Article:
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A call to action to prevent suicides and improve child and youth mental health: statement from CMHA and CASP

Anytime a young person takes his or her own life, it’s a tragedy. But in instances where there are multiple lives lost in such a short period of time, it’s devastating to communities. As with the suicides in Attawapiskat First Nation and Pimickamak Cree Nation, we are deeply saddened by the suicides in Woodstock and the terrible impact they are having on families, friends, teachers and the community.

We need to attend to this grief. We also need to attend to prevention.

Suicide prevention is a priority for the Canadian Mental Health Association (CMHA) and the Canadian Association for Suicide Prevention (CASP) across the country. CMHA and CASP recognize the strong work that countless people and community-based organizations undertake each day to offer help and support for people who have suicidal thoughts. But more needs to be done.

Suicide is a serious public health problem and is associated with a number of factors and life experiences. We need to be very vigilant in all of our communities. Strategies for preventing suicide involve many different stakeholders and different approaches.

We know through research that a combination of preventive approaches can help increase chances of people seeking the help they need. What is needed now is investment so Canadians – and especially children and youth – can get the help they need when they need it.

Despite investments in early childhood education and public health initiatives by governments across Canada, far too many children and youth do not have timely and equal access to mental health supports, services and treatment to help maintain their mental health or increase their chances of recovery. Investing in evidence-based prevention strategies for children and youth can meaningfully reduce the risk of serious mental health problems and illnesses developing in adulthood.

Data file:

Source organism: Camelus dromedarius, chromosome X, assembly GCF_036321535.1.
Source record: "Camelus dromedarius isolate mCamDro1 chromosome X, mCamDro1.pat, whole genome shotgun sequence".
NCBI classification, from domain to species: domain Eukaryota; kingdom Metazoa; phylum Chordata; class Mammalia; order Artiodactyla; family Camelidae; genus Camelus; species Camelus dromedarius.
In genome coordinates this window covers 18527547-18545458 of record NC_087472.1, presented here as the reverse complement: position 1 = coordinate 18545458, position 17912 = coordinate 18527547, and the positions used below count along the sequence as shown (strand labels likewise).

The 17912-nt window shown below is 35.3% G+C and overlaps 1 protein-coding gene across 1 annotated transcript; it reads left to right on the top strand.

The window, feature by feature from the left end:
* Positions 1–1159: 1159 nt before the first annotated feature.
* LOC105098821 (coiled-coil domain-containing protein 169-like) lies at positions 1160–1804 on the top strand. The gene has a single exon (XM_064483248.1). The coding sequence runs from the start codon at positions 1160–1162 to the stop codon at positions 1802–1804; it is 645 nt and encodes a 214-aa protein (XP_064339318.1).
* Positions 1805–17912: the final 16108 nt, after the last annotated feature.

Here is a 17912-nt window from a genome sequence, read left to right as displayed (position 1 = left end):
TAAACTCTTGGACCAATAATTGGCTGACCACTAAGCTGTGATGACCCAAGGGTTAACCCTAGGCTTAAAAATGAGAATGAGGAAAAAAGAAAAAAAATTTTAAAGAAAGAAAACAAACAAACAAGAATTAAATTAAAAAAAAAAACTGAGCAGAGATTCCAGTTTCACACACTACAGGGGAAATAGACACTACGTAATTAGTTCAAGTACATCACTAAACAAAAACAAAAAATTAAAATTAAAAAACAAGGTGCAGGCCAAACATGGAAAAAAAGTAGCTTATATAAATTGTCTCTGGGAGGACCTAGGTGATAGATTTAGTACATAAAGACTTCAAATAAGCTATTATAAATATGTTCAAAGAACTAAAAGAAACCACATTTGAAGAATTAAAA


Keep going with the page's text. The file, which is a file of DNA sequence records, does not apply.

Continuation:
CASP, in cooperation with other mental health organizations, has been working on a suicide prevention strategy for 13 years. In 2005, their Blueprint document was hand delivered to the Minister of Health of the time. While provinces have used the Blueprint as a guide in developing their own strategies, to date, the federal government has not adopted the strategy.

What Canadians need now is a national suicide prevention strategy. Canada remains one of the few industrialized countries that has yet to follow the recommendations of the World Health Organization and the United Nations to establish a national suicide prevention strategy. The upcoming Health Accord negotiations are an opportunity to ensure that the Federal Government gives mental health the same importance as physical health. CMHA and CASP are calling for an integrated and collaborative strategy on suicide prevention for all Canadians.

Let’s better support community-based organizations, school boards, and families, so that they can better support our children and youth. Let’s reduce the chance of another tragedy like Woodstock, Attawapiskat First Nation and Pimickamak Cree Nation. Investing in mental health supports and services will prevent further tragedies, and will allow our children and youth to thrive.

For more information on mental health supports, programs and services in your community, please visit and

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